Sunday, March 9, 2014

Bach Bagatelles

March 9

            By Linda de Vries

Folks were very active in Sebastian’s little corner of the world on this day, activity spanning three centuries.

First, we return to Martin Luther. On this date in 1508 he received his Bachelor’s degree in Biblical Studies from the newly-founded University of Wittenberg, the center of the Protestant Reformation and the university attended by the fictional characters Hamlet, Horatio (William Shakespeare), and Dr. Faustus (Christopher Marlowe).

In 1522 Luther left sanctuary in Wartburg Castle and secretly returned to Wittenberg, where on this date he began preaching a series of eight sermons defining Lutheran values and calling for non-violent protest in attempting to reform the Church.

Leaping across time, we note that Georg Frideric Handel was born in Halle on this date in 1685, and Johann Pachelbel was buried in St. Rochus Cemetery in Nuremberg.

Last but not least, Sebastian Bach was appointed organist at St. Blasius Church in Mühlhausen on this date, and it is this event which is the source of our Bach Bagatelle for today: Bach and the Organ.

This church, built as a Catholic church in the medieval period, was dedicated to St. Blaise. When it became a Lutheran church after the Reformation, it became known as Divi-Blasii-Kirche, meaning “the church of Blaise the Divine.”

Since today in 2014 is a Sunday, it seems proper to note that Sebastian auditioned on Easter Sunday in 1707, was hired, and immediately left Arnstadt with his soon-to-be first wife.

He remained in Mühlhausen for only a year, but there he cemented his reputation as an organ specialist and identified himself even more strongly with the North German organ school.

Remember, his first influence, through his eldest brother, had been Johann Pachelbel of the South German tradition.

In 1705 while in Arnstadt, however, Sebastian had asked for leave from his employers to visit the Danish-born organist and composer, Dietrich Buxtehude (1637-1707) at St. Mary’s Church in Lübeck.

Sebastian walked (or so it’s said) 250 miles north to hear Buxtehude play and “to comprehend one thing and another about his art.”

Sebastian overstayed his leave, though, perhaps to hear Buxtehude’s Abendmusik (“Evening Music”), a series of concerts played Sundays during Advent, the season leading up to Christmas. Music was forbidden in morning service during this part of the liturgical year, so it had become the custom to play a large concert following the afternoon service.

The elderly Buxtehude was one of the preeminent practitioners of the North German organ style, with its highly ornamented melody. You may hear it in, among other works, his chorale Ein feste Burg ist unser Gott, one of Martin Luther’s hymns that Sebastian later harmonized as well. You may hear the latter version sung by Chorale Bel Canto as part of the Whittier Bach Festival on April 5, 2014.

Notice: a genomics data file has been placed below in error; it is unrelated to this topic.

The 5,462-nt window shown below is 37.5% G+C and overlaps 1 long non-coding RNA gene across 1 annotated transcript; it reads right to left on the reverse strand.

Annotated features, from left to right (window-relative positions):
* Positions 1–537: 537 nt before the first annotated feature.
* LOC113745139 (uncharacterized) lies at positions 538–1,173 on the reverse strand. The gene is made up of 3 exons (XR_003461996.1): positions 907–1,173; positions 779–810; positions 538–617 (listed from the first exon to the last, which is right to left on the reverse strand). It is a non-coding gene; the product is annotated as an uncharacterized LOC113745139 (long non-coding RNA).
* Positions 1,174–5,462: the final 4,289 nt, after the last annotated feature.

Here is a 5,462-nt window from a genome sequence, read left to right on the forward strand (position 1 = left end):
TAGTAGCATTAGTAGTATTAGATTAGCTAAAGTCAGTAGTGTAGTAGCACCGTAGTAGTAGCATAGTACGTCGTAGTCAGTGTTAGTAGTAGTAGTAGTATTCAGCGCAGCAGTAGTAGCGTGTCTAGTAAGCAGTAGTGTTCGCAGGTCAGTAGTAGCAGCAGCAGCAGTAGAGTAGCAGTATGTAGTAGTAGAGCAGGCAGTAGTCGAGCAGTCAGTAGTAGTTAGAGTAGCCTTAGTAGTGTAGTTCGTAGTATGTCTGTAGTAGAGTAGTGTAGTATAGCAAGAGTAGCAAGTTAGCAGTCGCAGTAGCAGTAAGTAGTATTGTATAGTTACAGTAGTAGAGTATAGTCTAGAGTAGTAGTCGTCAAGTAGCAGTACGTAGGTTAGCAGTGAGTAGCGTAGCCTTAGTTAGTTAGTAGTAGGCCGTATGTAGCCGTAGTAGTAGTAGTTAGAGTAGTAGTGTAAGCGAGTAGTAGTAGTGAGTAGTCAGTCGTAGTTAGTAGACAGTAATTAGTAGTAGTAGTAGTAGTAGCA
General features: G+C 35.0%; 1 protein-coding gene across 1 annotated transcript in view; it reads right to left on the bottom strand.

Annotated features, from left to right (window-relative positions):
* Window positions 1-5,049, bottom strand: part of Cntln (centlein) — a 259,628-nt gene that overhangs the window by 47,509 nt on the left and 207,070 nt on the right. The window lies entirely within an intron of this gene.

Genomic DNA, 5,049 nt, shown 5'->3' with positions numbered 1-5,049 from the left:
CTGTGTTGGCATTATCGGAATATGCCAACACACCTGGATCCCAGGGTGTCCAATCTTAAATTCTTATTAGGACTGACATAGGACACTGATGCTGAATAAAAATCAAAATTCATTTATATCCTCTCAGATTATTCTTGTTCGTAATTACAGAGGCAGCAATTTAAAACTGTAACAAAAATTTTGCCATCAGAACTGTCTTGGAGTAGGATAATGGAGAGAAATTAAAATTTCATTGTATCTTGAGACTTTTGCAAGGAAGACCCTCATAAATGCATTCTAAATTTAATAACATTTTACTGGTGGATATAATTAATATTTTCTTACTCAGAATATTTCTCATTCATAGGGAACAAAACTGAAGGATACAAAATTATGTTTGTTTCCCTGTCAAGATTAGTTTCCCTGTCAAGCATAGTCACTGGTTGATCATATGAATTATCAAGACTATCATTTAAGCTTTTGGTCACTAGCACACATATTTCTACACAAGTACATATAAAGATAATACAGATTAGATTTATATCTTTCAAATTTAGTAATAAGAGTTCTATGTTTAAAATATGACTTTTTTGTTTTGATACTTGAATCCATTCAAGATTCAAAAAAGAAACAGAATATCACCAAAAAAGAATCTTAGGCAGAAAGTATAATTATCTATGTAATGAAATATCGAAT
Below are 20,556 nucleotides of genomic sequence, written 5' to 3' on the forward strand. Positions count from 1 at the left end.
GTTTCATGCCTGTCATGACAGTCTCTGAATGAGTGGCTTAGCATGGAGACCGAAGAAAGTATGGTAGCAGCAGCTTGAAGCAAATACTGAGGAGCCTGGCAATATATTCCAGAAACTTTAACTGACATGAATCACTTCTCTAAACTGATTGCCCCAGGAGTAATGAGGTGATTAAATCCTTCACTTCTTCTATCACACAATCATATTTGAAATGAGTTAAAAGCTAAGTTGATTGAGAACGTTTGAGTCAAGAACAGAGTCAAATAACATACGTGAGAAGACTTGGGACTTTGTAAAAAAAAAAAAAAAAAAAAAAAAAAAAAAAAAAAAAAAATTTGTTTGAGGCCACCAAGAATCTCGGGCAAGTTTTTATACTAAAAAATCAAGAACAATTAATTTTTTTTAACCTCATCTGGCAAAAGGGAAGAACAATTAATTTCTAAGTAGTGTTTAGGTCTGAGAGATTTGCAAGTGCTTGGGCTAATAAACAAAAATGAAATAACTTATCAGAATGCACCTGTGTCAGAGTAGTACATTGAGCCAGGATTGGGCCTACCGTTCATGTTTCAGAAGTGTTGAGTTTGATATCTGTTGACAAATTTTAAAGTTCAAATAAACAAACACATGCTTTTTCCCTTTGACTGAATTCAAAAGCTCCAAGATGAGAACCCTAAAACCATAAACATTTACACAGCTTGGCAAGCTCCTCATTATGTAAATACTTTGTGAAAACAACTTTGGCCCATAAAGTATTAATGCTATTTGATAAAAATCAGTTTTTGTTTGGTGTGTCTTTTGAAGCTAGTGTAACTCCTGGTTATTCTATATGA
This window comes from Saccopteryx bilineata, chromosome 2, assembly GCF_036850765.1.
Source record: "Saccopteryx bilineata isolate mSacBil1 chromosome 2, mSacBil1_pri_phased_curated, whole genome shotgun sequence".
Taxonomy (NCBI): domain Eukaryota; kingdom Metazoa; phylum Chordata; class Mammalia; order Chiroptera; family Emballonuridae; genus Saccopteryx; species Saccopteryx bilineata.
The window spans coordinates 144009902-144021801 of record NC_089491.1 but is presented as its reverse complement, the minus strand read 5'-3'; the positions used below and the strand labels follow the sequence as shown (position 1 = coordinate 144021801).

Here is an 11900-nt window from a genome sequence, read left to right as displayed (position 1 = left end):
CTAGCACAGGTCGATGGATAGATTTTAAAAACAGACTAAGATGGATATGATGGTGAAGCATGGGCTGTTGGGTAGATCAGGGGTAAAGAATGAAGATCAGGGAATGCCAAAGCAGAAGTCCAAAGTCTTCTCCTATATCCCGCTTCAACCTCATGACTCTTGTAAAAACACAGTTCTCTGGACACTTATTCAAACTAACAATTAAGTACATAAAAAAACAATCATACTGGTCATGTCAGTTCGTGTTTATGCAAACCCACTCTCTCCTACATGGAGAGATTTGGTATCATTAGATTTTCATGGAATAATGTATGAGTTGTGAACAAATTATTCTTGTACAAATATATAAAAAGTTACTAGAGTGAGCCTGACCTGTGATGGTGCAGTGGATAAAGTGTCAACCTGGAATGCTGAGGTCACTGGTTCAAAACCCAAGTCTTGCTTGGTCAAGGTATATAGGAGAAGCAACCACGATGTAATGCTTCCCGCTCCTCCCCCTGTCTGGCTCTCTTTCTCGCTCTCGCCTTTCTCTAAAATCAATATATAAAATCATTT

During his lifetime Sebastian was known as an organ virtuoso, not as a composer. An organ virtuoso needed to be an expert at improvisation. Only the amateur was provided written music. The complex North German style allowed for very imaginative playing.

The St. Blaise organ was built by the widely respected J.F. Wender, who with Sebastian was invited to consult on its restoration, a task he completed in 1709. Unfortunately, that instrument has not survived as built. The St. Blaise organ was rebuilt in 1959 according to Sebastian’s specifications and under the supervision of the famous Dr. Albert Schweitzer, a leader of the organ reform movement.

Later, Sebastian recommended his son Johann Gottfried Bernhard for the position of organist there, a position Bernhard occupied from 1735-1737.

If you’d like more information, take a look at The Organs of J.S. Bach: A Handbook, written by noted Bach scholar Christoph Wolff and published just last year. Wolff states: “The opening of Thuringia and Saxony through the fall of the Socialist government, the reunification of Germany in 1990, and the recent enlightened restorations of many surviving instruments” have again made the Bach organs available to the world of scholars and musicians. Wolff includes numerous pictures of these gorgeous instruments, as well as all the extant evaluation reports written by Sebastian.

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